[00:13:09] And that's how I wanted to kind of just differentiate myself from other dating websites that were offered. The reason why I got shut down is because my members had the ability to upload music and dance videos of themselves. And obviously I don't have the right, the right to those music. So I'm from a copywriting standpoint, I had to shut it down in order. That's what being sued and happened. A whole bunch of legal issues.
[00:13:33] Oh, that really sucks. OK. So you got this great site shut down. Then what?
[00:13:38] So after the site shutdown, I had learned how to do search engines. Search engine optimize atomisation. That is where you rank pages and or keywords on the first page of Google so that when people are looking for your service or your product, they can go ahead. And Peter.
[00:13:53] I don't want my. What year was this roughly?
[00:13:55] This was roughly 2014. OK, 2014. So I learned how to do search engine optimization. I thought to myself, I can use this skill set and I can I can show other other entrepreneurs in my local area how to use this skill set thereby and thereby they can use that to rank on Google.
[00:14:13] So I started to kind of just take what I had learned and started teaching it to entrepreneurs in my local area so that we can learn how to do search engine optimization. So that is that is the pivot in the transition that I need after losing my online dating Web site.
[00:14:30] All right. I want to go back to that for a second, though.
[00:14:32] Is was there any chance to save it by just allowing them to upload video with no audio or something just so they can see each other? Or was it just totally shot?
[00:14:43] It was just totally shot because what made it unique was that, you know, people being able to upload dance dance videos and dance music of any genre of any kind of any caliber.
[00:14:56] So that's what made her unique. It would have it would have taken out the the unique aspect of it. So that's why it had to end up, you know, shutting it down.
[00:15:04] Is anybody doing it now that that's like pay and licensing to do that?
[00:15:09] I saw following the industry some time ago when when when I made the transition. So I'm not sure if someone's right now. All right.
[00:15:16] No good day on the dance floor with me as if I don't hurt anybody. All right. So.
[00:15:24] So you knew you had a set, a skill set that's kind of like that movie taken with Liam Neeson. I have a set of skills and the, but you didn't kill anybody with your SEO stuff you decide do to turn it into something good for people. So. So knowing you had those sort of skills, then what happened next? Did you start a corporation, an LLC? Just just start. How did you infiltrate the coaching arena?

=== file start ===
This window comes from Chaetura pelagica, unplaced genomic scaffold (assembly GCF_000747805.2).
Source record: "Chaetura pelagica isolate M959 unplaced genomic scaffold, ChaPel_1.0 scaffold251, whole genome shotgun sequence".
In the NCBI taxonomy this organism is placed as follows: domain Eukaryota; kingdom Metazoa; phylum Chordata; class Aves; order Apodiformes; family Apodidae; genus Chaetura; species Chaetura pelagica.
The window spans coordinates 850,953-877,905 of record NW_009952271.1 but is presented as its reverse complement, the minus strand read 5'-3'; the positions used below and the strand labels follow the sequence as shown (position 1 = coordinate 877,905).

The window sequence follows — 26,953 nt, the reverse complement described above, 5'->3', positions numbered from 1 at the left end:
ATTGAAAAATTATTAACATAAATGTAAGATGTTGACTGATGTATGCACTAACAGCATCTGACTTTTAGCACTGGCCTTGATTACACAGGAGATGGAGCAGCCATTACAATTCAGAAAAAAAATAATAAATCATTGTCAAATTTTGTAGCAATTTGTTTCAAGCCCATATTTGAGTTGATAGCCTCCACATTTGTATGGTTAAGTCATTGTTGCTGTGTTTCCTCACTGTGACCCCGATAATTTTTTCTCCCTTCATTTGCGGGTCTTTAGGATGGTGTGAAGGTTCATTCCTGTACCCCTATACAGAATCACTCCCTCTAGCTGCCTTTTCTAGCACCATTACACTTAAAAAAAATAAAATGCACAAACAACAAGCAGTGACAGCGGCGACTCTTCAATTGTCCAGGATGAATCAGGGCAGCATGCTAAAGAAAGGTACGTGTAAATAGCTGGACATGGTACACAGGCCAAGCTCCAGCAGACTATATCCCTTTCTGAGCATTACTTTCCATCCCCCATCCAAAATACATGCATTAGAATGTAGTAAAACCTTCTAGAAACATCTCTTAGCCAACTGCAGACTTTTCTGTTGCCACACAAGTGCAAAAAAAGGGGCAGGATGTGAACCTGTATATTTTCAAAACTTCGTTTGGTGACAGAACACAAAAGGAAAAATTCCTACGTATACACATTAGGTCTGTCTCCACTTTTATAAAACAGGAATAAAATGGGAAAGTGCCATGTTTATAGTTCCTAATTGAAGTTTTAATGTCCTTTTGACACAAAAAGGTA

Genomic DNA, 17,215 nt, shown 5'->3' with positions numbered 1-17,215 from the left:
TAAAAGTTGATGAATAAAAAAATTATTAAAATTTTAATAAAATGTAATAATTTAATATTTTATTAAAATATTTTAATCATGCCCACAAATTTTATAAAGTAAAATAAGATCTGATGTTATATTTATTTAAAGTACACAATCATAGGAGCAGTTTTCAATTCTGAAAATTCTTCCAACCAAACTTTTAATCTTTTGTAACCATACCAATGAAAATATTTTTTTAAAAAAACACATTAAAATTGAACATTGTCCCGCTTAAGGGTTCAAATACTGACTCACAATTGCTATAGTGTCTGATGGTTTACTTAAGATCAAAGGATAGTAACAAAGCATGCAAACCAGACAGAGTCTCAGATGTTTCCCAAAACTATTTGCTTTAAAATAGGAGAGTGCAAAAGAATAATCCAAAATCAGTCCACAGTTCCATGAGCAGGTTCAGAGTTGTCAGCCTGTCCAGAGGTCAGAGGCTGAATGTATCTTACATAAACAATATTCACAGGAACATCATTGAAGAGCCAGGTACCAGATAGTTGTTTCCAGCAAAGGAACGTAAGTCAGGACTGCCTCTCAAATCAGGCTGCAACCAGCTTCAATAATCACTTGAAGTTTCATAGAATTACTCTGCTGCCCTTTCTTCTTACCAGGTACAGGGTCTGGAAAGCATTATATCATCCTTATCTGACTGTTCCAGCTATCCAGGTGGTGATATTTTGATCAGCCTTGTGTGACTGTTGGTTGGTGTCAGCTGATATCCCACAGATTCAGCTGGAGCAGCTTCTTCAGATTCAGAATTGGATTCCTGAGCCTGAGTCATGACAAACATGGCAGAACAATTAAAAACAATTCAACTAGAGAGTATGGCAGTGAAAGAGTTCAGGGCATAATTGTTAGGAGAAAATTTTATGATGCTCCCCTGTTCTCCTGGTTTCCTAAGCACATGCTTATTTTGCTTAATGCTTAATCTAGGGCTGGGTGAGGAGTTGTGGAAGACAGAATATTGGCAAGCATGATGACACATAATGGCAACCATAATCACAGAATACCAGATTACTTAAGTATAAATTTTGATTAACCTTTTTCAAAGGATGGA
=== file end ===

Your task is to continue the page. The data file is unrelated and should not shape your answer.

[00:15:53] Knowing that I had the skill set I needed to validate my skill set and the way the best way for me to validate their skill set is the host local market and workshops for free.
[00:16:02] And just to make sure people are indeed getting results. And I needed to validate, you know, my confidence and make sure a, I know you know, I know what I'm talking about. I think it was awesome myself. And I get results for the individuals. So I started hosting local workshops by my local area.
[00:16:17] Now, were these the coaches or just marketing in general?
[00:16:21] This was just marketing, general. I started off with just marketing in general. It wasn't coaching specifically. But the problem that I noticed was that meetup when I would host the meetup, when I would announce the meetup meetup would announce my meet up to a group of other members.
[00:16:35] Right. And upon upon the announcement, I would get maybe about 10 to 50 members. However, the issue that I was running into was that I would not get a new member, I would get new members, but it would be very sporadic. I would get maybe one or two new members a month. And I thought to myself, OK. This is not a scalable type of model.
[00:16:53] I need to go learn how to generate new leads on a more consistent basis and thereby. So I can go ahead and get more people into my program and get more people to do business with me. So at that point, I decided to transition and I decided to learn how to do social media marketing. I thought that this how I just as I learned search engine optimization, I could learn a different methodology that would allow me to scale and it would allow me to get traction a lot faster. So fast forward a couple of months or maybe like a year or so later, I learned how to do search and I learn how to do social media marketing. Specifically, I focused on Facebook and that's the methodology that I use today to generate leads on a very consistent basis. And some of those leads become quiet. So that is the methodology that I use today to generate leads from my coaching business and in some of those individuals end up working with me.
[00:17:44] And then those people use that same methodology to get coaches into getting students into their business.